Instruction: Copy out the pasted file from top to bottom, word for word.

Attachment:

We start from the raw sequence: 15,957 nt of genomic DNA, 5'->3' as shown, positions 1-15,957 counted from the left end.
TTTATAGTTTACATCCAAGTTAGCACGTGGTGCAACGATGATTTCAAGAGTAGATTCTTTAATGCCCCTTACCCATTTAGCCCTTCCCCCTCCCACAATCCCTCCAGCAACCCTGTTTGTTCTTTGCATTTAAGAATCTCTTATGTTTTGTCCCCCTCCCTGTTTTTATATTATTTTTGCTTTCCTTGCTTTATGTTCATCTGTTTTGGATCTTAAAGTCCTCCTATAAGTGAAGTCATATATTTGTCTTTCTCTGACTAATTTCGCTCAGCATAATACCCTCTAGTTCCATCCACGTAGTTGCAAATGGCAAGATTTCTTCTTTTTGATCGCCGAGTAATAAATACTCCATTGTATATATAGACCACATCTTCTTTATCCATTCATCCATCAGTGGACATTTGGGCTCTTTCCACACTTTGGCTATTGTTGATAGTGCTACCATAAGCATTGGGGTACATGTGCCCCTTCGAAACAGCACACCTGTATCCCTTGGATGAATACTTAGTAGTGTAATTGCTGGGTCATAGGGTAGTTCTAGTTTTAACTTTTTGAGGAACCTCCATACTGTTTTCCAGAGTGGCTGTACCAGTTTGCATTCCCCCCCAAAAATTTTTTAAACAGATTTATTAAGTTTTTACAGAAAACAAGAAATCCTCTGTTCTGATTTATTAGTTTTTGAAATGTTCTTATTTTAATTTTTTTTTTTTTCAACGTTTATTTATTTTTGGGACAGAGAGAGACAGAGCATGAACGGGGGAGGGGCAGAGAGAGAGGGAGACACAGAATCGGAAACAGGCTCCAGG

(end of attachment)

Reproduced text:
We start from the raw sequence: 15,957 nt of genomic DNA, 5'->3' as shown, positions 1-15,957 counted from the left end.
TTTATAGTTTACATCCAAGTTAGCACGTGGTGCAACGATGATTTCAAGAGTAGATTCTTTAATGCCCCTTACCCATTTAGCCCTTCCCCCTCCCACAATCCCTCCAGCAACCCTGTTTGTTCTTTGCATTTAAGAATCTCTTATGTTTTGTCCCCCTCCCTGTTTTTATATTATTTTTGCTTTCCTTGCTTTATGTTCATCTGTTTTGGATCTTAAAGTCCTCCTATAAGTGAAGTCATATATTTGTCTTTCTCTGACTAATTTCGCTCAGCATAATACCCTCTAGTTCCATCCACGTAGTTGCAAATGGCAAGATTTCTTCTTTTTGATCGCCGAGTAATAAATACTCCATTGTATATATAGACCACATCTTCTTTATCCATTCATCCATCAGTGGACATTTGGGCTCTTTCCACACTTTGGCTATTGTTGATAGTGCTACCATAAGCATTGGGGTACATGTGCCCCTTCGAAACAGCACACCTGTATCCCTTGGATGAATACTTAGTAGTGTAATTGCTGGGTCATAGGGTAGTTCTAGTTTTAACTTTTTGAGGAACCTCCATACTGTTTTCCAGAGTGGCTGTACCAGTTTGCATTCCCCCCCAAAAATTTTTTAAACAGATTTATTAAGTTTTTACAGAAAACAAGAAATCCTCTGTTCTGATTTATTAGTTTTTGAAATGTTCTTATTTTAATTTTTTTTTTTTTCAACGTTTATTTATTTTTGGGACAGAGAGAGACAGAGCATGAACGGGGGAGGGGCAGAGAGAGAGGGAGACACAGAATCGGAAACAGGCTCCAGG